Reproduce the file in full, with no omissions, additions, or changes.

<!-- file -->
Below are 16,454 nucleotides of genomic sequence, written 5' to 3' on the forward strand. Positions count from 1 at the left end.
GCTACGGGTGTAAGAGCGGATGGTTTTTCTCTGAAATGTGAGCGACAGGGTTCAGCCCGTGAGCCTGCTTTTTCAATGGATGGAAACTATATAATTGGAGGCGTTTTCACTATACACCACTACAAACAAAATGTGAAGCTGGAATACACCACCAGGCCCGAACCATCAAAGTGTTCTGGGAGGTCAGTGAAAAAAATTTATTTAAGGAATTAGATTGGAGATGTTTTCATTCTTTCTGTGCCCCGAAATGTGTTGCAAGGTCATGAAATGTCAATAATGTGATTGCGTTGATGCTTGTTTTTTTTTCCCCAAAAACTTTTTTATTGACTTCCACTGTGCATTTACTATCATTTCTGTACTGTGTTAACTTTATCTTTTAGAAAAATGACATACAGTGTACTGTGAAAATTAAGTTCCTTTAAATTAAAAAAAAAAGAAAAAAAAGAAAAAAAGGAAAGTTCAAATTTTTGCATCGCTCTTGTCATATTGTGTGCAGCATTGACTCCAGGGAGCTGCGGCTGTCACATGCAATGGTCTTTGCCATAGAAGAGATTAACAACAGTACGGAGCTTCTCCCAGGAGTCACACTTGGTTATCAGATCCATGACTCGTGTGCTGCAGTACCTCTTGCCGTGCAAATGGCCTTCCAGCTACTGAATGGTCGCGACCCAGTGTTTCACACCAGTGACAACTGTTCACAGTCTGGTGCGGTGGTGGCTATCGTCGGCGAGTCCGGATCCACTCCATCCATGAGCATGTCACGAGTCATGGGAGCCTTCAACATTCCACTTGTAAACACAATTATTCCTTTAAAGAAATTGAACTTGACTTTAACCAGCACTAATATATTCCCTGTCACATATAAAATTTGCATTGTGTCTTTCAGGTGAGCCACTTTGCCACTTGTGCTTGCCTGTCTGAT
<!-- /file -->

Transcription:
Below are 16,454 nucleotides of genomic sequence, written 5' to 3' on the forward strand. Positions count from 1 at the left end.
GCTACGGGTGTAAGAGCGGATGGTTTTTCTCTGAAATGTGAGCGACAGGGTTCAGCCCGTGAGCCTGCTTTTTCAATGGATGGAAACTATATAATTGGAGGCGTTTTCACTATACACCACTACAAACAAAATGTGAAGCTGGAATACACCACCAGGCCCGAACCATCAAAGTGTTCTGGGAGGTCAGTGAAAAAAATTTATTTAAGGAATTAGATTGGAGATGTTTTCATTCTTTCTGTGCCCCGAAATGTGTTGCAAGGTCATGAAATGTCAATAATGTGATTGCGTTGATGCTTGTTTTTTTTTCCCCAAAAACTTTTTTATTGACTTCCACTGTGCATTTACTATCATTTCTGTACTGTGTTAACTTTATCTTTTAGAAAAATGACATACAGTGTACTGTGAAAATTAAGTTCCTTTAAATTAAAAAAAAAAGAAAAAAAAGAAAAAAAGGAAAGTTCAAATTTTTGCATCGCTCTTGTCATATTGTGTGCAGCATTGACTCCAGGGAGCTGCGGCTGTCACATGCAATGGTCTTTGCCATAGAAGAGATTAACAACAGTACGGAGCTTCTCCCAGGAGTCACACTTGGTTATCAGATCCATGACTCGTGTGCTGCAGTACCTCTTGCCGTGCAAATGGCCTTCCAGCTACTGAATGGTCGCGACCCAGTGTTTCACACCAGTGACAACTGTTCACAGTCTGGTGCGGTGGTGGCTATCGTCGGCGAGTCCGGATCCACTCCATCCATGAGCATGTCACGAGTCATGGGAGCCTTCAACATTCCACTTGTAAACACAATTATTCCTTTAAAGAAATTGAACTTGACTTTAACCAGCACTAATATATTCCCTGTCACATATAAAATTTGCATTGTGTCTTTCAGGTGAGCCACTTTGCCACTTGTGCTTGCCTGTCTGAT